Thursday, September 20, 2007

Another Cautionary Tale

This one from Ohio: yet one more example of problems with touch screen voting machines bought in a hurry, and yet another reason why we must rigorously test new electronic voting machines before counties make their main purchases -- particularly touch-screen voting systems.

It's worth noting that the "full face" touch screen machines New York is looking to purchase (which have a huge screen listing every candidate and race) are far more expensive and complex than the "scrolling" touchscreens Cleveland purchased (which have a relatively small screen, and just list one race at a time). There's a simple principle in computer science: the more complex a system, the more potential for mistakes and problems.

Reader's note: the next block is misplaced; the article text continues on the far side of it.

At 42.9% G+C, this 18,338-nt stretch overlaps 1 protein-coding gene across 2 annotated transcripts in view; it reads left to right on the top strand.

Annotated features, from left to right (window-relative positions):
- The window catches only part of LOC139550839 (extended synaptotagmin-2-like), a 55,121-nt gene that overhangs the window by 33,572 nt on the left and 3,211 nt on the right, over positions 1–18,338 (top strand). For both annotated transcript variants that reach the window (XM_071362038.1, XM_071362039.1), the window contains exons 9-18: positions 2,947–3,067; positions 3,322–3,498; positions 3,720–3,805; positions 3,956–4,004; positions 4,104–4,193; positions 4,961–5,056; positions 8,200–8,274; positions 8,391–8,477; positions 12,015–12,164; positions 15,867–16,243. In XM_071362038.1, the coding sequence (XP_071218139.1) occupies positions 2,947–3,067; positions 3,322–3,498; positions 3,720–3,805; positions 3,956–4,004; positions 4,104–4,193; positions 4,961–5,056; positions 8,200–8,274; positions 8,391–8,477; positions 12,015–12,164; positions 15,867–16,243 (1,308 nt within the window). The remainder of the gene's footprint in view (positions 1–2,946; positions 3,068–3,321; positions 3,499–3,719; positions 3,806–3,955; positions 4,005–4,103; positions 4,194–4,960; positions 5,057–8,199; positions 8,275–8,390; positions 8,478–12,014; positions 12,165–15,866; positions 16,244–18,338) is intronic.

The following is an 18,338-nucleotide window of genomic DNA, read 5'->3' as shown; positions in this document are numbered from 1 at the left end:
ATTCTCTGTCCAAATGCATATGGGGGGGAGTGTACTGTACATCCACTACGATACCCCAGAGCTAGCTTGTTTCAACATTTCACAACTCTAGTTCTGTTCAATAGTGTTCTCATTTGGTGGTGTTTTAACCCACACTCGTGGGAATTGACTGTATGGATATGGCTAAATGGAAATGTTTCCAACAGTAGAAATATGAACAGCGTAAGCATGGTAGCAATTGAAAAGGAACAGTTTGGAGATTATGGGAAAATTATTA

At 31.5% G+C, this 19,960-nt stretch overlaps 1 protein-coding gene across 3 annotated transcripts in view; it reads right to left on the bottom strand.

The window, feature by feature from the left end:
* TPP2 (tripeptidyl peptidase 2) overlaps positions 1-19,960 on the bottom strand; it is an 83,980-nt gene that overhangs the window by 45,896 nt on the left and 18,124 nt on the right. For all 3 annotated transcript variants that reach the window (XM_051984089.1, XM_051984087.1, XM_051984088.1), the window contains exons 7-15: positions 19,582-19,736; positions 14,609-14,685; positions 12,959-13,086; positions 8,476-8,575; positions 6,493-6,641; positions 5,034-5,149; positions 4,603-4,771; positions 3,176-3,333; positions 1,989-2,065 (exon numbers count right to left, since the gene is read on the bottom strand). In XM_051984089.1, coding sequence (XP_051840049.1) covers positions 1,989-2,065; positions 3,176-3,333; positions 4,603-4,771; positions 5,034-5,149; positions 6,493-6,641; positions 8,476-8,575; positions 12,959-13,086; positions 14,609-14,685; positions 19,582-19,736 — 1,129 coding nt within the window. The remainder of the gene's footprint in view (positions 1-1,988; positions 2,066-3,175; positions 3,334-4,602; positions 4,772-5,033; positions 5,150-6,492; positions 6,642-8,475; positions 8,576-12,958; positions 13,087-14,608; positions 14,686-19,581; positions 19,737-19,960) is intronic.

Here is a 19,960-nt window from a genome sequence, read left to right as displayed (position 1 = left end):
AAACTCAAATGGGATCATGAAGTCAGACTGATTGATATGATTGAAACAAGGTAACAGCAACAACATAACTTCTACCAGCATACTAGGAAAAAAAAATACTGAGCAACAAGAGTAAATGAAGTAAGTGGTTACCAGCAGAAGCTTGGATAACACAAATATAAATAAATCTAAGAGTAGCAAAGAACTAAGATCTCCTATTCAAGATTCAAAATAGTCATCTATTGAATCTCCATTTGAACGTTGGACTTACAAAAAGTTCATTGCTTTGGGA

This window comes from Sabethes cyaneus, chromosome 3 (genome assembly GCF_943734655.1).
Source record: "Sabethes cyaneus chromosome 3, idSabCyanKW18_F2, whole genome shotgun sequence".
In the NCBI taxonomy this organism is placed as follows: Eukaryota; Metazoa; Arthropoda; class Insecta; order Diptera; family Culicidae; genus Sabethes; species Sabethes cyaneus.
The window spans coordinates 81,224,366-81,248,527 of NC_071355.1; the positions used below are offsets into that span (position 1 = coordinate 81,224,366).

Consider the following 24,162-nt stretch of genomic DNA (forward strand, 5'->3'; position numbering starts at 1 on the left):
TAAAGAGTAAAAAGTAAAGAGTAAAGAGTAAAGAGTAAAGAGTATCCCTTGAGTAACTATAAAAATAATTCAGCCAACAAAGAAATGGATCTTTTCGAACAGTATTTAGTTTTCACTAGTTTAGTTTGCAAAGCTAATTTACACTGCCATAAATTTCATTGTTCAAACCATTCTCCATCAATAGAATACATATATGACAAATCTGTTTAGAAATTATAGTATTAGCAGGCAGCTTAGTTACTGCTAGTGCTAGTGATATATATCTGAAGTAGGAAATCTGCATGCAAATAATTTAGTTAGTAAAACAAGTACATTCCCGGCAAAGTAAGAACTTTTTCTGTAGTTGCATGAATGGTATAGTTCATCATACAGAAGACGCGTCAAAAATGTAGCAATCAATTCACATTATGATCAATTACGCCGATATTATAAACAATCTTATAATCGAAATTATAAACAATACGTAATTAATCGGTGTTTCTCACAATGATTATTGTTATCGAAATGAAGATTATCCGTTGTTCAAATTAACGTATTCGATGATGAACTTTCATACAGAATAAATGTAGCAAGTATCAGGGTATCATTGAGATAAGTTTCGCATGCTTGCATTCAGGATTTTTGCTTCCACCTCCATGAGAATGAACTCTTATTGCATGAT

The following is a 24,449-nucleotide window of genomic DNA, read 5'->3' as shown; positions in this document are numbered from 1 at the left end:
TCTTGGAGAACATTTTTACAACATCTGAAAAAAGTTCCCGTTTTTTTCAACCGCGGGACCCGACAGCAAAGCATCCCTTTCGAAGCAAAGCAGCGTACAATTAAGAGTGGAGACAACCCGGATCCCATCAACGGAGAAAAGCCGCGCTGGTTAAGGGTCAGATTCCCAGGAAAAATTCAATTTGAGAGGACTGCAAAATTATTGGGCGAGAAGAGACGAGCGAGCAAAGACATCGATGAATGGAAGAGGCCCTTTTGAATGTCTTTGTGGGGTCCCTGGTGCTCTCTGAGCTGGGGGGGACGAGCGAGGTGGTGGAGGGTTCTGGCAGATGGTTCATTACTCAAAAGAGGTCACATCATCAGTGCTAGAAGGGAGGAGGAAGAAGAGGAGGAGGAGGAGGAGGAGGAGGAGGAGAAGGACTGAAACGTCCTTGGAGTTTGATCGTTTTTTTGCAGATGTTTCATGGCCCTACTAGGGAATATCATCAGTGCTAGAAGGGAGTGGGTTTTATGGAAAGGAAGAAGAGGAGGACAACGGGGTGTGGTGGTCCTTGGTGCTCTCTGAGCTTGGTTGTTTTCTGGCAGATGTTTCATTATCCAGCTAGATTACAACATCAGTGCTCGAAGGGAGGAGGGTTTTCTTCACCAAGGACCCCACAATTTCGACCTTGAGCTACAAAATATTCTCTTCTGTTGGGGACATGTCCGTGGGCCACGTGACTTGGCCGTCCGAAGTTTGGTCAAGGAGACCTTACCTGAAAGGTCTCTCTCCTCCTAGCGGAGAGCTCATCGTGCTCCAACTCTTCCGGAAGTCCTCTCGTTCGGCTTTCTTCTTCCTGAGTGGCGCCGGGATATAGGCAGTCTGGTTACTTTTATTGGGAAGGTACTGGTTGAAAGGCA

Given that principle, wouldn't it make sense to just go with Optical Scanners -- systems that allow voters to fill out a ballot, and that are far less complicated than the full face touch screen machines New York is looking at?

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